Europe South Asia Asia Pacific Americas Middle East Africa BBC Homepage World Service Education



Front Page

World

UK

UK Politics

Business

Sci/Tech

Health

Education

Sport

Entertainment

Talking Point
On Air
Feedback
Low Graphics
Help

Sunday, August 30, 1998 Published at 04:57 GMT 05:57 UK


UK

Anniversary in the papers

Stories ranging from conspiracy theories to ministerial faux pas

On the eve of the first anniversary of her death, the UK's newspapers are groaning under the weight of stories relating to Diana, Princess of Wales.

The Sunday People claims the driver of the Mercedes carrying the Princess and Dodi al-Fayed, was an MI6 agent.


[ image: An MI6 agent? The Sunday Telegraph doesn't think so ...]
An MI6 agent? The Sunday Telegraph doesn't think so ...
Henri Paul was, claims the tabloid, named by former UK spy Richard Tomlinson in his interview with examining magistrate Herve Stephan.

According to the People, Paul - who was killed in the Paris crash, along with the Princess and her boyfriend Dodi - was on the British secret service's payroll.

It claims Tomlinson showed M Stephan written evidence of this.

The paper says of Paul: "As deputy head of security at the Ritz Hotel, Paul would have been able to provide information on VIPs at Mohammed al-Fayed's showpiece hotel."

And it says 35-year-old, Cambridge educated Tomlinson is "convinced that the crash was the result of a plot to end the deepening relationship between the mother of the future king and a Moslem".


[ image: ... But the Sunday People does]
... But the Sunday People does
The Sunday Telegraph, however, quotes Dodi al-Fayed's former bodyguard as saying the conspiracy theory is "b*******".

Kes Wingfield, who was with the Princess and Dodi on the night that they died, resorted to profanity in his response to the allegations.

In the same article, the newspaper also says that Mohammed al-Fayed is offering rewards of up to £14m to anyone who can prove a conspiracy theory.

"Fayed simply will not give up," one private investigator who was allegedly offered £1m to come up with evidence supporting a plot, is quoted as saying.

And Elton John has told the newspaper's magazine that he thinks Diana should have been buried at Westminster Abbey.

He is quoted as saying: "Some things that have been done in her name have been extremely thoughtless towards the boys.


[ image: Elton John: Concerned for the Princes]
Elton John: Concerned for the Princes
"I think it's very hard for them to visit their mother.

"I just feel it's sad that she's on that island - it's as if she's all alone again."

Meanwhile, the Express on Sunday reports that Earl Spencer is planning to "defy" a "Royal wall of silence" on Sunday.

It says the Earl will talk about his sister when he addresses his local cricket club on Sunday.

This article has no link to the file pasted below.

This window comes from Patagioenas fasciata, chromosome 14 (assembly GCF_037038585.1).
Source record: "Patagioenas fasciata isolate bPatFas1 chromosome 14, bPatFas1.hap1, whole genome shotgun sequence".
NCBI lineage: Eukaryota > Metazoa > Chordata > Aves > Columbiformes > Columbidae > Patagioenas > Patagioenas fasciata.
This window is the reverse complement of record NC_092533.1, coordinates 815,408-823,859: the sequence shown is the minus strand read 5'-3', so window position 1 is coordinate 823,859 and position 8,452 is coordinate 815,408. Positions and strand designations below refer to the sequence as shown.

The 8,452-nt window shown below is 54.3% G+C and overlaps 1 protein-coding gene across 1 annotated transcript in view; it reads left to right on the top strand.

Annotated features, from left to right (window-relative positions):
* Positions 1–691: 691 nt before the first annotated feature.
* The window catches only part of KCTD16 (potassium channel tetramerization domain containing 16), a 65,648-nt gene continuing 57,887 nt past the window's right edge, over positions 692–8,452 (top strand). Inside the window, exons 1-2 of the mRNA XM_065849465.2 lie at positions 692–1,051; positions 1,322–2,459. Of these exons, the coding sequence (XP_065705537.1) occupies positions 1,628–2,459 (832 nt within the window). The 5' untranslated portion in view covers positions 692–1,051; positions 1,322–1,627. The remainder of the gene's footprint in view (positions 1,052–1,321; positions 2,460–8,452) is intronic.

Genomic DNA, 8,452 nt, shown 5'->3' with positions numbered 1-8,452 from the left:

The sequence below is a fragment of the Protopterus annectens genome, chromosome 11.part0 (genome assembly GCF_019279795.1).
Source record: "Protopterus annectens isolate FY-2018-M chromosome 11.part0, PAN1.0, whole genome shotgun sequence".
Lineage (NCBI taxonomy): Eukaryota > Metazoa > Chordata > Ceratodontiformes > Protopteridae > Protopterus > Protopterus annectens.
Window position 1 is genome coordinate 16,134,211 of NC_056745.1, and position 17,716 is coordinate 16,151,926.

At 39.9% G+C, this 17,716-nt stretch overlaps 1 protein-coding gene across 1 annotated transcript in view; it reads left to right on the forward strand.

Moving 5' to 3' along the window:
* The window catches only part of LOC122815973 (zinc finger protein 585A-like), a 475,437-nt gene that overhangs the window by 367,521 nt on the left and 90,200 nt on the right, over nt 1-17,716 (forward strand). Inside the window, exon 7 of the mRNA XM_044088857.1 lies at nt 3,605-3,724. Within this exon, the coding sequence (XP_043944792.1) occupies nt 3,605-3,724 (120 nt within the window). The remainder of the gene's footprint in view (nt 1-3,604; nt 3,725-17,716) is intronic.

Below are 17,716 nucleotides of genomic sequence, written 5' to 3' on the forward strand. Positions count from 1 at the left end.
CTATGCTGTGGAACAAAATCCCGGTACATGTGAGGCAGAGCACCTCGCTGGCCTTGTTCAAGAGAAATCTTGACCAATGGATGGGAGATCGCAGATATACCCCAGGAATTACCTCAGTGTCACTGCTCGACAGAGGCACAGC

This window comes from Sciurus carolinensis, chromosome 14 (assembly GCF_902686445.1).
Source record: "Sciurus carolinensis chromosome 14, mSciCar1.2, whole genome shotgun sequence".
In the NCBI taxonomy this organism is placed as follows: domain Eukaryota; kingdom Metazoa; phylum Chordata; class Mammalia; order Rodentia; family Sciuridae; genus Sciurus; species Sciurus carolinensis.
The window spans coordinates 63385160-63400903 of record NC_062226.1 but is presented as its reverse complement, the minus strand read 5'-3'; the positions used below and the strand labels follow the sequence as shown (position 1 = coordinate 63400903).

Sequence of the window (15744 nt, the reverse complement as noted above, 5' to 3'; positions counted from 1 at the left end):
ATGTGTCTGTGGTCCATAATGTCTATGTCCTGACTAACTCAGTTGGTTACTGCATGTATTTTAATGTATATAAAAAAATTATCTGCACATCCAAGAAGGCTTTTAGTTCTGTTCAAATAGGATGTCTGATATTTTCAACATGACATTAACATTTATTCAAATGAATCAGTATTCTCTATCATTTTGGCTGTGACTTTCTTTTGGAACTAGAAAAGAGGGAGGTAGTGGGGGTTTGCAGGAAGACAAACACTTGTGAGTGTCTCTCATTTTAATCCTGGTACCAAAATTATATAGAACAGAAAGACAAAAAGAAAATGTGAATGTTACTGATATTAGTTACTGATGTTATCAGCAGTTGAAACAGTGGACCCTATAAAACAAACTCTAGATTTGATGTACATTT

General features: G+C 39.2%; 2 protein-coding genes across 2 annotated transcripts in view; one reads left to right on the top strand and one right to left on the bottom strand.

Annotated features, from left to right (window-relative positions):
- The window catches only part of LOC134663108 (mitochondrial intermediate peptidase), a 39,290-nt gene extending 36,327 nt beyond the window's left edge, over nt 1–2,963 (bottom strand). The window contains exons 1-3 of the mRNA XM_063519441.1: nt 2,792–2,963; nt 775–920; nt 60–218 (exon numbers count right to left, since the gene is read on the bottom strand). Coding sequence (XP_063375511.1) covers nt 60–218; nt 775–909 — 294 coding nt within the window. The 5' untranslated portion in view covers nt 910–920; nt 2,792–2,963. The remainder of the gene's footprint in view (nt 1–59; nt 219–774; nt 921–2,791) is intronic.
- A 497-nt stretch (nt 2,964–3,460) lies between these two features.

Their story reads: "The Earl, who last spoke about his sister in his dramatic funeral oratory a year ago will take fondly about her."

But a Palace source is quoted as saying: "Time is a great healer, but the Earl's speech at the funeral wounded the Royal family deeply. They have never really got over it."

Chancellor Gordon Brown, however, according to The Sunday Times, is managing his grief admirably.

'Gordon has really put his foot in it'

The chair of the Diana Memorial Committee told fellow member Diane Louise Jordan during an interview for a special Songs of Praise programme, that he was "continuing the work of Diana".

His comments are said to have angered ministers and "astonished" other senior politicians.

One minister is reported in the paper as saying: "Gordon has really put his foot in it this time.

"He is at risk of pulling off a hat-trick here - he could offend the Prime Minister, the Royals and the Tories all at once."



Advanced options | Search tips




Back to top | BBC News Home | BBC Homepage | ©


UK Contents

Northern Ireland
Scotland
Wales
England
Relevant Stories

30 Aug 98†|†UK
Commemorating Diana

29 Aug 98†|†UK
TV fuelled Diana mourning, says Adie





Internet Links

The British Monarchy - Diana, Princess of Wales


The BBC is not responsible for the content of external internet sites.




In this section

Next steps for peace

Blairs' surprise over baby

Bowled over by Lord's

Beef row 'compromise' under fire

Hamilton 'would sell mother'

Industry misses new trains target

From Sport
Quins fightback shocks Cardiff

From Business
Vodafone takeover battle heats up

IRA ceasefire challenge rejected

Thousands celebrate Asian culture

From Sport
Christie could get two-year ban

From Entertainment
Colleagues remember Compo

Mother pleads for baby's return

Toys withdrawn in E.coli health scare

From Health
Nurses role set to expand

Israeli PM's plane in accident

More lottery cash for grassroots

Pro-lifers plan shock launch

Double killer gets life

From Health
Cold 'cure' comes one step closer

From UK Politics
Straw on trial over jury reform

Tatchell calls for rights probe into Mugabe

Ex-spy stays out in the cold

From UK Politics
Blair warns Livingstone

From Health
Smear equipment `misses cancers'

From Entertainment
Boyzone star gets in Christmas spirit

Fake bubbly warning

Murder jury hears dead girl's diary

From UK Politics
Germ warfare fiasco revealed

Blair babe triggers tabloid frenzy

Tourists shot by mistake

A new look for News Online